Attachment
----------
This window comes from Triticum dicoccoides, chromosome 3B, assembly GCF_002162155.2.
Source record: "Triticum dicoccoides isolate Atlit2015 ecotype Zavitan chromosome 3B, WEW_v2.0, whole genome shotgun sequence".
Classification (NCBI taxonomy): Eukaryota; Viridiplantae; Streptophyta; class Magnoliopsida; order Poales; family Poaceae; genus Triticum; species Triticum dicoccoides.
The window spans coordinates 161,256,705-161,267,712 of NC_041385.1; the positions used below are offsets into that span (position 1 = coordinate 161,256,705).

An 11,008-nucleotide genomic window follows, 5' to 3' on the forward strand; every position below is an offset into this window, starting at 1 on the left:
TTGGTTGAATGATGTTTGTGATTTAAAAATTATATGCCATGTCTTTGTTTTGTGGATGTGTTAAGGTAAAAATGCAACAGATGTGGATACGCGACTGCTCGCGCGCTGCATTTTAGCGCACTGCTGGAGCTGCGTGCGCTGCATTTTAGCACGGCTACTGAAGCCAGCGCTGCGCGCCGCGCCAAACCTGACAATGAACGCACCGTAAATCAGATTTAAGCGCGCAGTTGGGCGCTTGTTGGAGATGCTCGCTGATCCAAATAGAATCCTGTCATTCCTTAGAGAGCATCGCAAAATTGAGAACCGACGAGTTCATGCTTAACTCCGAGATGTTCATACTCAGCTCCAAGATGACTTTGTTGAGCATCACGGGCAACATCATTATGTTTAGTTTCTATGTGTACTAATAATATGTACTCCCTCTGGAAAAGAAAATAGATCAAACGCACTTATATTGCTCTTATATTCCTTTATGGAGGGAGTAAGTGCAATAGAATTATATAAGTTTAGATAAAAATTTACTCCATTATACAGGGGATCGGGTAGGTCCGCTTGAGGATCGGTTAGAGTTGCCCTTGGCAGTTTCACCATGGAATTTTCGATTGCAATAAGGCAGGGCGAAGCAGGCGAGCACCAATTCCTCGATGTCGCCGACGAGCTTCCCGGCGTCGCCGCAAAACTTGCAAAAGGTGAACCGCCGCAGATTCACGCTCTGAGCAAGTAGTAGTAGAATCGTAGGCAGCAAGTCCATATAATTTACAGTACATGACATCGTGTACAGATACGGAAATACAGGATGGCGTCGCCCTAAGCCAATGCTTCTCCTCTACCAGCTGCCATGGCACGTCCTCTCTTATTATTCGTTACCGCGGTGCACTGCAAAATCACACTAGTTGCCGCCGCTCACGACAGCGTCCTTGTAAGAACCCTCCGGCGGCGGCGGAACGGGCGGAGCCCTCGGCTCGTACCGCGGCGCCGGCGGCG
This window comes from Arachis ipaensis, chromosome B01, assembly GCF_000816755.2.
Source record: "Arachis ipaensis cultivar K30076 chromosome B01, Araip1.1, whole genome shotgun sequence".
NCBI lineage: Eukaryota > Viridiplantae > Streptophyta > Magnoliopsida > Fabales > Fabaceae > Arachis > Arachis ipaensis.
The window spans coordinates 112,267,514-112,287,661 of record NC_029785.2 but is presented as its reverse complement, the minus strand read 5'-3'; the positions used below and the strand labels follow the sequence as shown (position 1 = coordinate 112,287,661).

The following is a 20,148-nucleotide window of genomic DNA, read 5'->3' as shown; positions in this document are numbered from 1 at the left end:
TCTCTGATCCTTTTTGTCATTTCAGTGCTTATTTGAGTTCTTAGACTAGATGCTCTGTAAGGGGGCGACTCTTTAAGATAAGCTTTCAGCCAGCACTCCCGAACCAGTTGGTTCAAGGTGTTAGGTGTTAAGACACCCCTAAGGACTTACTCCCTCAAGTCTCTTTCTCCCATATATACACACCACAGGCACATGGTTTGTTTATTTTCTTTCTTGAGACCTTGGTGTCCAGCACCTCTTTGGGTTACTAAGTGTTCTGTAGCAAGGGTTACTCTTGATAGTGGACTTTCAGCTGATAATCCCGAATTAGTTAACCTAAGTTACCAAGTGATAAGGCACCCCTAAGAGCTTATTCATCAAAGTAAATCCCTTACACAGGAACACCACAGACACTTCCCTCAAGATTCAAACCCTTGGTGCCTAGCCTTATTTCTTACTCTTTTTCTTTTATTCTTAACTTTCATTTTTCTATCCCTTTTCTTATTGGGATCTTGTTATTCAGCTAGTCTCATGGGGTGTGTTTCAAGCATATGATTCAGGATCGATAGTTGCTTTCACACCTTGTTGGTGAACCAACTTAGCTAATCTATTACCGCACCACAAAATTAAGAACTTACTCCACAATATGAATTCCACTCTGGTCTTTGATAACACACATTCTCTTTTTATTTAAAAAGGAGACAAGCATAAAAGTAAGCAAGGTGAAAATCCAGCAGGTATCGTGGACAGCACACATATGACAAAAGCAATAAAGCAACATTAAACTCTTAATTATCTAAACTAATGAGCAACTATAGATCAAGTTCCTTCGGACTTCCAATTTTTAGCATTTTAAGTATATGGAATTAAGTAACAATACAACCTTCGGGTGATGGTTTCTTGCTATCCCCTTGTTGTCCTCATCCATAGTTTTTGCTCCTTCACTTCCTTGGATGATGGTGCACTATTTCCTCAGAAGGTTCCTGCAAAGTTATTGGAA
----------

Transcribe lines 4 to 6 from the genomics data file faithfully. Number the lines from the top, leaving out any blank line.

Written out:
The window spans coordinates 161,256,705-161,267,712 of NC_041385.1; the positions used below are offsets into that span (position 1 = coordinate 161,256,705).

An 11,008-nucleotide genomic window follows, 5' to 3' on the forward strand; every position below is an offset into this window, starting at 1 on the left:
TTGGTTGAATGATGTTTGTGATTTAAAAATTATATGCCATGTCTTTGTTTTGTGGATGTGTTAAGGTAAAAATGCAACAGATGTGGATACGCGACTGCTCGCGCGCTGCATTTTAGCGCACTGCTGGAGCTGCGTGCGCTGCATTTTAGCACGGCTACTGAAGCCAGCGCTGCGCGCCGCGCCAAACCTGACAATGAACGCACCGTAAATCAGATTTAAGCGCGCAGTTGGGCGCTTGTTGGAGATGCTCGCTGATCCAAATAGAATCCTGTCATTCCTTAGAGAGCATCGCAAAATTGAGAACCGACGAGTTCATGCTTAACTCCGAGATGTTCATACTCAGCTCCAAGATGACTTTGTTGAGCATCACGGGCAACATCATTATGTTTAGTTTCTATGTGTACTAATAATATGTACTCCCTCTGGAAAAGAAAATAGATCAAACGCACTTATATTGCTCTTATATTCCTTTATGGAGGGAGTAAGTGCAATAGAATTATATAAGTTTAGATAAAAATTTACTCCATTATACAGGGGATCGGGTAGGTCCGCTTGAGGATCGGTTAGAGTTGCCCTTGGCAGTTTCACCATGGAATTTTCGATTGCAATAAGGCAGGGCGAAGCAGGCGAGCACCAATTCCTCGATGTCGCCGACGAGCTTCCCGGCGTCGCCGCAAAACTTGCAAAAGGTGAACCGCCGCAGATTCACGCTCTGAGCAAGTAGTAGTAGAATCGTAGGCAGCAAGTCCATATAATTTACAGTACATGACATCGTGTACAGATACGGAAATACAGGATGGCGTCGCCCTAAGCCAATGCTTCTCCTCTACCAGCTGCCATGGCACGTCCTCTCTTATTATTCGTTACCGCGGTGCACTGCAAAATCACACTAGTTGCCGCCGCTCACGACAGCGTCCTTGTAAGAACCCTCCGGCGGCGGCGGAACGGGCGGAGCCCTCGGCTCGTACCGCGGCGCCGGCGGCG